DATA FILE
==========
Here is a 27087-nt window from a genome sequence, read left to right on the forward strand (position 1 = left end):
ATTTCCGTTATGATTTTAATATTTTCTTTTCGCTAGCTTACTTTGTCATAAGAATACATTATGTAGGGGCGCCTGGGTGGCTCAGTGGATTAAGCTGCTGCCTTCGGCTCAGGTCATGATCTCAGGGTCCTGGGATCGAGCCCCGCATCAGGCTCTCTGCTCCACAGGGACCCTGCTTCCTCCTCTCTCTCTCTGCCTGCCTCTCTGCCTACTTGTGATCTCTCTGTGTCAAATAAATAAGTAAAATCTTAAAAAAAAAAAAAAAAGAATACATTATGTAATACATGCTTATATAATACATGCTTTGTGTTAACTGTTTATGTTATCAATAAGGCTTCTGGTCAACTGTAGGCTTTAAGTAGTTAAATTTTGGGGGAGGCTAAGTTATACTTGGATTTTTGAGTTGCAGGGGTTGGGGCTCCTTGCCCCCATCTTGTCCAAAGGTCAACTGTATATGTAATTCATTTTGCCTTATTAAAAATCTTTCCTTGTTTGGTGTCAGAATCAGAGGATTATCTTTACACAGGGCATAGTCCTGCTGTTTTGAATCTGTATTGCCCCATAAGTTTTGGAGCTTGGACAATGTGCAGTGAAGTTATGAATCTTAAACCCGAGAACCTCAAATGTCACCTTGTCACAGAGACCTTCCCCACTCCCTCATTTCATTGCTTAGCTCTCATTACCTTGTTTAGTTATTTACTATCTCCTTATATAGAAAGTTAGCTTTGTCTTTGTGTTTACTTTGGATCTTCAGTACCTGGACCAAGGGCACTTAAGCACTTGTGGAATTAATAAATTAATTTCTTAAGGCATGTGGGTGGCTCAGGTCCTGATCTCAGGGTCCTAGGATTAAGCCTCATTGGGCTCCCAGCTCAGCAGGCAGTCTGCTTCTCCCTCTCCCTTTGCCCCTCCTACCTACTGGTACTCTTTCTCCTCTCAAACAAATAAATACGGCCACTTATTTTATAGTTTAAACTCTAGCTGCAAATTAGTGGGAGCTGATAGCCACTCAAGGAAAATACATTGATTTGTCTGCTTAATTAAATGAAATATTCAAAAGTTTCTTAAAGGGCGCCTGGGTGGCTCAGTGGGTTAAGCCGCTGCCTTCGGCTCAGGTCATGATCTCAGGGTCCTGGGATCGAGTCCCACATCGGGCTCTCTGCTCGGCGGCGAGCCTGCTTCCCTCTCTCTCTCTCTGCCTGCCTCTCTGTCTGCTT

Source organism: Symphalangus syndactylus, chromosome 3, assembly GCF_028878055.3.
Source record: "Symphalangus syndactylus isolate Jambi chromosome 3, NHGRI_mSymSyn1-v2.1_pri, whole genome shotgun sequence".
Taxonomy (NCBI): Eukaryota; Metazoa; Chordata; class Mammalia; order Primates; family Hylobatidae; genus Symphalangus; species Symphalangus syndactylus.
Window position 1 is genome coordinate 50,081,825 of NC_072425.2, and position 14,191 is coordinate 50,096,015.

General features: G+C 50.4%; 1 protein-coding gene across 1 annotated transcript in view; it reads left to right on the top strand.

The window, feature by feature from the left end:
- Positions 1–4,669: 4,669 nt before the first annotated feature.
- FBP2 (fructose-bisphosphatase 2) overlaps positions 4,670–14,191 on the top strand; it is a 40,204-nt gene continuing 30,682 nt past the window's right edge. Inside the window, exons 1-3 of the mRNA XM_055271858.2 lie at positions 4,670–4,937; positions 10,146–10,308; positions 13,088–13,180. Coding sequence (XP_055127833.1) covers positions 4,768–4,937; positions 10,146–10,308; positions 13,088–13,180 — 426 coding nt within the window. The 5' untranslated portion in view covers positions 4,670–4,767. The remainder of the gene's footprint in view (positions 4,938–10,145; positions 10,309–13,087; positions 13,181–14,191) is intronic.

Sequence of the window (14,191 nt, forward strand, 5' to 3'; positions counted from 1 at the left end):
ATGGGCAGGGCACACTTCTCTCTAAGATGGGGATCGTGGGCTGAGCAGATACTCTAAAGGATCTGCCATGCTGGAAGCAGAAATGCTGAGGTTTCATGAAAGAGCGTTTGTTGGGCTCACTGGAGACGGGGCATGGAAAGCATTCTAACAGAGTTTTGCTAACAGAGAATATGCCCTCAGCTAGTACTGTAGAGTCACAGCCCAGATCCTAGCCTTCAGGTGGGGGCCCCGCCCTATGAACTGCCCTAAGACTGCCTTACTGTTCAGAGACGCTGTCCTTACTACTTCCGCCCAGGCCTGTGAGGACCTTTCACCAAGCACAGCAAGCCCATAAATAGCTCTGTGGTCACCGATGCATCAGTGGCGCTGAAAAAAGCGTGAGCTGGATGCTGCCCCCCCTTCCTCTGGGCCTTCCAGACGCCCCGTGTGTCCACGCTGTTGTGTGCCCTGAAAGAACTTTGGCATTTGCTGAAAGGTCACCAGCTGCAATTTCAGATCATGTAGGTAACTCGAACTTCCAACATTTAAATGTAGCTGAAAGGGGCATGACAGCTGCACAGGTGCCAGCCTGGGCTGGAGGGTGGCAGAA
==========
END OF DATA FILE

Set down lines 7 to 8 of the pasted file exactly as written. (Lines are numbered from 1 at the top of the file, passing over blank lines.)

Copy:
General features: G+C 50.4%; 1 protein-coding gene across 1 annotated transcript in view; it reads left to right on the top strand.

The window, feature by feature from the left end: